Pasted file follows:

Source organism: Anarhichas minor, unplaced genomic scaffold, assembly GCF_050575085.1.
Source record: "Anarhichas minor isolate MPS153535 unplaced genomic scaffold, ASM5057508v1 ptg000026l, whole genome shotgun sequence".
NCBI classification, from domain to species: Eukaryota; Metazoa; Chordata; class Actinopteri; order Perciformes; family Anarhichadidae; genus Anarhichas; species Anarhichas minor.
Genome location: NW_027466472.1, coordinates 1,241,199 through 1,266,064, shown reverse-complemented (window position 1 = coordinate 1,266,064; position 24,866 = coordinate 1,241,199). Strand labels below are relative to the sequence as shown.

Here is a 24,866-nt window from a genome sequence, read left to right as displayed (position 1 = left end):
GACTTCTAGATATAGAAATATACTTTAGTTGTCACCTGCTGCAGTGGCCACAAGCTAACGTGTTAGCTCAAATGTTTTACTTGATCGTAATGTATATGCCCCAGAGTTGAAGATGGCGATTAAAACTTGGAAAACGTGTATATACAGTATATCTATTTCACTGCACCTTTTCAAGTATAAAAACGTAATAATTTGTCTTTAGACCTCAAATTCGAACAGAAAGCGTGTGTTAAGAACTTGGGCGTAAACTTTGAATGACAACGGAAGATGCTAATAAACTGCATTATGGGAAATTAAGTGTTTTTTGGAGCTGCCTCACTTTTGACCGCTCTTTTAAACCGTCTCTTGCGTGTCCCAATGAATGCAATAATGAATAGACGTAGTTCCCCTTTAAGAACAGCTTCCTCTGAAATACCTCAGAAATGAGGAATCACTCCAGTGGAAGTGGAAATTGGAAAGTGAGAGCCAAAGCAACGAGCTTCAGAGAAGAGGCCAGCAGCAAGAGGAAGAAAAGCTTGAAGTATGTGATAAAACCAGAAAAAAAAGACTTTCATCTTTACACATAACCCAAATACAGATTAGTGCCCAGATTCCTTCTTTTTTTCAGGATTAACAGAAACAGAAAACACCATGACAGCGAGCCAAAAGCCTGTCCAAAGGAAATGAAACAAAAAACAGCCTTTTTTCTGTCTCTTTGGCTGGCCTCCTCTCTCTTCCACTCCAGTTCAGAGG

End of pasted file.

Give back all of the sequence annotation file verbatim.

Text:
Source organism: Anarhichas minor, unplaced genomic scaffold, assembly GCF_050575085.1.
Source record: "Anarhichas minor isolate MPS153535 unplaced genomic scaffold, ASM5057508v1 ptg000026l, whole genome shotgun sequence".
NCBI classification, from domain to species: Eukaryota; Metazoa; Chordata; class Actinopteri; order Perciformes; family Anarhichadidae; genus Anarhichas; species Anarhichas minor.
Genome location: NW_027466472.1, coordinates 1,241,199 through 1,266,064, shown reverse-complemented (window position 1 = coordinate 1,266,064; position 24,866 = coordinate 1,241,199). Strand labels below are relative to the sequence as shown.

Here is a 24,866-nt window from a genome sequence, read left to right as displayed (position 1 = left end):
GACTTCTAGATATAGAAATATACTTTAGTTGTCACCTGCTGCAGTGGCCACAAGCTAACGTGTTAGCTCAAATGTTTTACTTGATCGTAATGTATATGCCCCAGAGTTGAAGATGGCGATTAAAACTTGGAAAACGTGTATATACAGTATATCTATTTCACTGCACCTTTTCAAGTATAAAAACGTAATAATTTGTCTTTAGACCTCAAATTCGAACAGAAAGCGTGTGTTAAGAACTTGGGCGTAAACTTTGAATGACAACGGAAGATGCTAATAAACTGCATTATGGGAAATTAAGTGTTTTTTGGAGCTGCCTCACTTTTGACCGCTCTTTTAAACCGTCTCTTGCGTGTCCCAATGAATGCAATAATGAATAGACGTAGTTCCCCTTTAAGAACAGCTTCCTCTGAAATACCTCAGAAATGAGGAATCACTCCAGTGGAAGTGGAAATTGGAAAGTGAGAGCCAAAGCAACGAGCTTCAGAGAAGAGGCCAGCAGCAAGAGGAAGAAAAGCTTGAAGTATGTGATAAAACCAGAAAAAAAAGACTTTCATCTTTACACATAACCCAAATACAGATTAGTGCCCAGATTCCTTCTTTTTTTCAGGATTAACAGAAACAGAAAACACCATGACAGCGAGCCAAAAGCCTGTCCAAAGGAAATGAAACAAAAAACAGCCTTTTTTCTGTCTCTTTGGCTGGCCTCCTCTCTCTTCCACTCCAGTTCAGAGG